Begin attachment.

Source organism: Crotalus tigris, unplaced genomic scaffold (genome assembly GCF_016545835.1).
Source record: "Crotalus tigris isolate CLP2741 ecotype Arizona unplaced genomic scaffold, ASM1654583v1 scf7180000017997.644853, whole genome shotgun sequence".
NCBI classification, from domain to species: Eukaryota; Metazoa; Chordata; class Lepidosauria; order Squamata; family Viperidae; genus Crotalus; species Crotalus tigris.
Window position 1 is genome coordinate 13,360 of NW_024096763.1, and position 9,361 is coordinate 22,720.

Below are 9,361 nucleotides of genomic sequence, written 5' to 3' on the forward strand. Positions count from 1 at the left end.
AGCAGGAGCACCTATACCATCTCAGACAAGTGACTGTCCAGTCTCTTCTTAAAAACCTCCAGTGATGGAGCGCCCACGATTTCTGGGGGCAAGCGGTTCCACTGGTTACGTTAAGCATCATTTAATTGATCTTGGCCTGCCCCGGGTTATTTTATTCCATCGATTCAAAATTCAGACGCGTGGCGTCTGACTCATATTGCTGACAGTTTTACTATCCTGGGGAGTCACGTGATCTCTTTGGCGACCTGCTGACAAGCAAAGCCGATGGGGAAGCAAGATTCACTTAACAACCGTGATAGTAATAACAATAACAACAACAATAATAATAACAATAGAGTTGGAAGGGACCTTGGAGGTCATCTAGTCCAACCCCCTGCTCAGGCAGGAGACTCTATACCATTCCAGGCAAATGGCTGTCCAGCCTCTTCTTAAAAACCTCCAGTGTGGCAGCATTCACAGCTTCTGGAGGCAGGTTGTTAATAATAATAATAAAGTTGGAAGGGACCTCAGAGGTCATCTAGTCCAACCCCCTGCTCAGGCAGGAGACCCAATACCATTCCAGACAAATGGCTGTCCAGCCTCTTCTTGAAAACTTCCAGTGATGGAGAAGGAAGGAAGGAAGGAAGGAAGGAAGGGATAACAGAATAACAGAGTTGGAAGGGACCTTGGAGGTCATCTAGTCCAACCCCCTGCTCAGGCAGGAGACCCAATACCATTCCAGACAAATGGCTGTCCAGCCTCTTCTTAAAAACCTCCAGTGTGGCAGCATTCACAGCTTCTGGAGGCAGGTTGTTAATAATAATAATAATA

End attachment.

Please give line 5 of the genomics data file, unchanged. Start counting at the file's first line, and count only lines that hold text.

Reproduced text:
Below are 9,361 nucleotides of genomic sequence, written 5' to 3' on the forward strand. Positions count from 1 at the left end.